A Major Problem for American Christians

Great Quotes from Weekend Reading

The Roots of Endurance“The twenty-first century has begun with the shattering realization that there is no safe place on earth. Slowly, perhaps, many are wakening to the biblical view that ‘here we have no lasting city, but we seek the city that is to come’ (Hebrews 13:14); that this world does not offer a ‘kingdom that cannot be shaken’ (Hebrews 12:28); that we are ‘sojourners and exiles’ (1 Peter 2:11); that we should ‘not be surprised at the fiery trial . . . as though something strange were happening to’ us (1 Peter 4:12); . . .”

The Biblical Roots of Endurance,
p. 17, John Piper.

“I have found myself in conversation with Christians for whom it is simply a given that you do not put yourself or your family at risk. The commitment to safety and comfort is an unquestioned absolute. The demands of being a Christian in the twenty-first century will probably prove to be a rude awakening for such folks. Since we have not embraced the Calvary road voluntarily, God may simply catapult us onto it as he did the home-loving saints in Acts 11:19: ‘Those who were scattered because of the persecution that arose over Stephen traveled as far as Phoenicia and Cyprus and Antioch, speaking the word.”

The Biblical Roots of Endurance,
p. 18, John Piper

“One way or the other, Christ will bring his church to realize that ‘in the world you will have tribulation’ (John 16:33); that ‘all who desire to live a godly life in Christ Jesus will be persecuted’ (2 Timothy 3:12); that we are called ‘to share in suffering for the gospel by the power of God’ (2 Timothy 1:8); that ‘we . . . groan inwardly as we wait eagerly for adoption as sons, the redemption of our bodies’ (Romans 8:23); that “whoever would save his life will lose it, but whoever loses his life for [Christ’s] sake and the gospel’s will save it’ (Mark 8:35); and that ‘through many tribulations we must enter the kingdom of God’ (Acts 14:22).”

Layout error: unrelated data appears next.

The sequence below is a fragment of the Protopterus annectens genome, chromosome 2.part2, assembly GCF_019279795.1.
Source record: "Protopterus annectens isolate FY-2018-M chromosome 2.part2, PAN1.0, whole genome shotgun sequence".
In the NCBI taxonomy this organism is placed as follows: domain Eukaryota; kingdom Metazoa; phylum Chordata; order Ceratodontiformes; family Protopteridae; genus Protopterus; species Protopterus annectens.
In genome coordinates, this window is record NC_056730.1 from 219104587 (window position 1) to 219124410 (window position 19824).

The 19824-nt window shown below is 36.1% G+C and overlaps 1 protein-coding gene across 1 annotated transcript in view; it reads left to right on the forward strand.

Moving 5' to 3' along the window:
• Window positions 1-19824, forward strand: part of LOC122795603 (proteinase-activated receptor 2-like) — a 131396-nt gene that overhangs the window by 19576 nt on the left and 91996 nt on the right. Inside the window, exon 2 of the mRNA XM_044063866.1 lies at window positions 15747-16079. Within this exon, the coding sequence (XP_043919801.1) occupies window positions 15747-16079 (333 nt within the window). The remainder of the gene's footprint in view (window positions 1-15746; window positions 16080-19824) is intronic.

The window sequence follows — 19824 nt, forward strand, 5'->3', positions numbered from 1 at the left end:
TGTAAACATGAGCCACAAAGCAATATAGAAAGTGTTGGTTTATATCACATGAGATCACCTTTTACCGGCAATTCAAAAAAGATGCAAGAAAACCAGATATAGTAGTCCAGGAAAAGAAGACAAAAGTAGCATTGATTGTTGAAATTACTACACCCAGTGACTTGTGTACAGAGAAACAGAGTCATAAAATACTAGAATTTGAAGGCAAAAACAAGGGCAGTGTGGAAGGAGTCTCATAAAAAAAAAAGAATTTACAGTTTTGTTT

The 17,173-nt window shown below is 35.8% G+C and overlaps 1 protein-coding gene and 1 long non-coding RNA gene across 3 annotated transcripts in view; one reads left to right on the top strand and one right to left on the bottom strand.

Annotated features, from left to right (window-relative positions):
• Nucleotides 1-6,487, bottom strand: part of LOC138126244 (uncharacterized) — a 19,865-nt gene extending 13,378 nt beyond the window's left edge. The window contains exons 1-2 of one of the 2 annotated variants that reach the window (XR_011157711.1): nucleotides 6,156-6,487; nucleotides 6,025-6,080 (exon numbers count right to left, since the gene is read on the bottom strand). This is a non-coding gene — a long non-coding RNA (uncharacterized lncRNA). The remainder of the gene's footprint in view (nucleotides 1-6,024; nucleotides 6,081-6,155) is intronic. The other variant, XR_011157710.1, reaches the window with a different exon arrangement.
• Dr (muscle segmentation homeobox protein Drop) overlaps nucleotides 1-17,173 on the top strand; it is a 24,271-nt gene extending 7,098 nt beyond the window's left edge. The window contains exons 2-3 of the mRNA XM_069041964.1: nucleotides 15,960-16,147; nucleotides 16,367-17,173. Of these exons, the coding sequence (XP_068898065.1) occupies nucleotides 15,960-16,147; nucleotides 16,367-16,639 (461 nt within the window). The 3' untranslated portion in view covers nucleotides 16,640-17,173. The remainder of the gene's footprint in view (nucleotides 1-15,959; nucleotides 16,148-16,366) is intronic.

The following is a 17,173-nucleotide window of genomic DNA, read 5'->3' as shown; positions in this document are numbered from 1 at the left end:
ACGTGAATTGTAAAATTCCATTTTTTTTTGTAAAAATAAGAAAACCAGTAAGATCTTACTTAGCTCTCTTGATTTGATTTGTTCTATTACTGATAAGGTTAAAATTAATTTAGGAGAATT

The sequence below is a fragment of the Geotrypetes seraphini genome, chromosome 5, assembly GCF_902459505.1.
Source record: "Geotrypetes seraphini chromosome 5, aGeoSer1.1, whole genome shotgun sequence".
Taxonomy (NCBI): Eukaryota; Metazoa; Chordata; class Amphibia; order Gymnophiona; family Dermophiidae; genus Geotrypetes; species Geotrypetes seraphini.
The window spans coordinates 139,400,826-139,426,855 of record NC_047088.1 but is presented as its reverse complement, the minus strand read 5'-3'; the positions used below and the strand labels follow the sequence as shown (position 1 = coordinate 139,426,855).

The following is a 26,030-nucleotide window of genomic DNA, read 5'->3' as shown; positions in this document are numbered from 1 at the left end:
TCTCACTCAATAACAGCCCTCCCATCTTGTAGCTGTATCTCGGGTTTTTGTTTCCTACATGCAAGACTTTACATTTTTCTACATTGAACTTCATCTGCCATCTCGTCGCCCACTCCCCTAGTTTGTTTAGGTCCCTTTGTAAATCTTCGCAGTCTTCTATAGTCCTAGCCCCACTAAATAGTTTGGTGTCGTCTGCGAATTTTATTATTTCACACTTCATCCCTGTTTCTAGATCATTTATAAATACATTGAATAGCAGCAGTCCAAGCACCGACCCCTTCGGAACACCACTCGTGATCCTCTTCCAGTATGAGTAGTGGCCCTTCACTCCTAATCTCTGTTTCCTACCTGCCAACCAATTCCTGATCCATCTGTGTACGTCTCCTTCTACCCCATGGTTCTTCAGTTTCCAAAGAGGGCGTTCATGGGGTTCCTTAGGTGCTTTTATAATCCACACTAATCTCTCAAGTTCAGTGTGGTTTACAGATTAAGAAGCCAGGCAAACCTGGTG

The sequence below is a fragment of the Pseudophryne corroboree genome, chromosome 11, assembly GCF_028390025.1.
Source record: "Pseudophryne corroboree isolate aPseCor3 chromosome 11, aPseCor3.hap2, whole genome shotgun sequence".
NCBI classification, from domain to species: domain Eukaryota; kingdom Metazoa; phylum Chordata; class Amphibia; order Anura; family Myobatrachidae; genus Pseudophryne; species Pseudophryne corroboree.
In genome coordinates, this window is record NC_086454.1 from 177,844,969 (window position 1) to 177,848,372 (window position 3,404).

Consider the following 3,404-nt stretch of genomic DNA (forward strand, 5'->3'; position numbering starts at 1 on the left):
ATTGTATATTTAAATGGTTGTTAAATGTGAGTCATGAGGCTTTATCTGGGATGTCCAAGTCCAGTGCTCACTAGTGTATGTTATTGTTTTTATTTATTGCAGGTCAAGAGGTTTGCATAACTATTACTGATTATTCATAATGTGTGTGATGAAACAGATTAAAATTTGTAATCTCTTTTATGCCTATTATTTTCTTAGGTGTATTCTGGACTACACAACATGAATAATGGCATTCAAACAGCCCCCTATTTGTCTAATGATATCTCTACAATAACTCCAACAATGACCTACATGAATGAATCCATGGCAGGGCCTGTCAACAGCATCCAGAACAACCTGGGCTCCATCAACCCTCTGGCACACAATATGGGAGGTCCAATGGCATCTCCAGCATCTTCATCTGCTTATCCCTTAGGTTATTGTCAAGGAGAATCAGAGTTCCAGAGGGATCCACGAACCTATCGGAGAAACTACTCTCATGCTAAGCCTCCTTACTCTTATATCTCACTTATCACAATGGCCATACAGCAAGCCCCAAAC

The Biblical Roots of Endurance,
p. 19, John Piper

If I had read this book before I published my last book, I think I would have included every one of these quotes from John Piper. Oh how my heart longs for every Christian in America, from me to the oldest and youngest Christ followers in the nation, to recognize and live out these truths. May God raise up a new generation of cross-bearing followers of the Savior.

It’s why I wrote the booklet, Settlers or  Sojourners?  It’s available now from Amazon.com in paperback and Kindle format

New Book Release Coming

Update: Book is now available in both Kindle and Paperback.

Coming soon. This is an unedited mock-up of the new book(let). Originally written as a lecture for a symposium on multi-ethnic ministry and then serialized on my blog, it has been re-edited and slightly expanded in this 60 page booklet. Should be available by mid-February in Kindle and paperback formats. Please pray for a powerful impact for Christ.

 

BookCoverPreview
Unedited Mock-up of the Cover of the New Book

Update: Book is now available in both Kindle and Paperback.

Is Abortion that Important?

This Sunday celebrates life with Sanctity of Life Sunday. In honor of all those who have been impacted by abortion I offer this excerpt from my book, Picking a President: Or Any other Elected Official.

Baby at 28 weeks

Proverbs 24

11 Rescue those who are being taken away to death;
.         hold back those who are stumbling to the slaughter.
12 If you say, “Behold, we did not know this,”
.         does not he who weighs the heart perceive it?
.    Does not he who keeps watch over your soul know it,
.         and will he not repay man according to his work? 

24 Whoever says to the wicked, “You are in the right,”
.          will be cursed by peoples, abhorred by nations.

______________________________

In each chapter of Proverbs there are numerous verses that could be focused upon in a book of this nature. But in the current cultural climate, the verses selected above stand out. Their application is broad. Verse 11 says that there is a responsibility on the part of those who love God to rescue “those who are being taken away to death, hold back those who are stumbling to the slaughter.”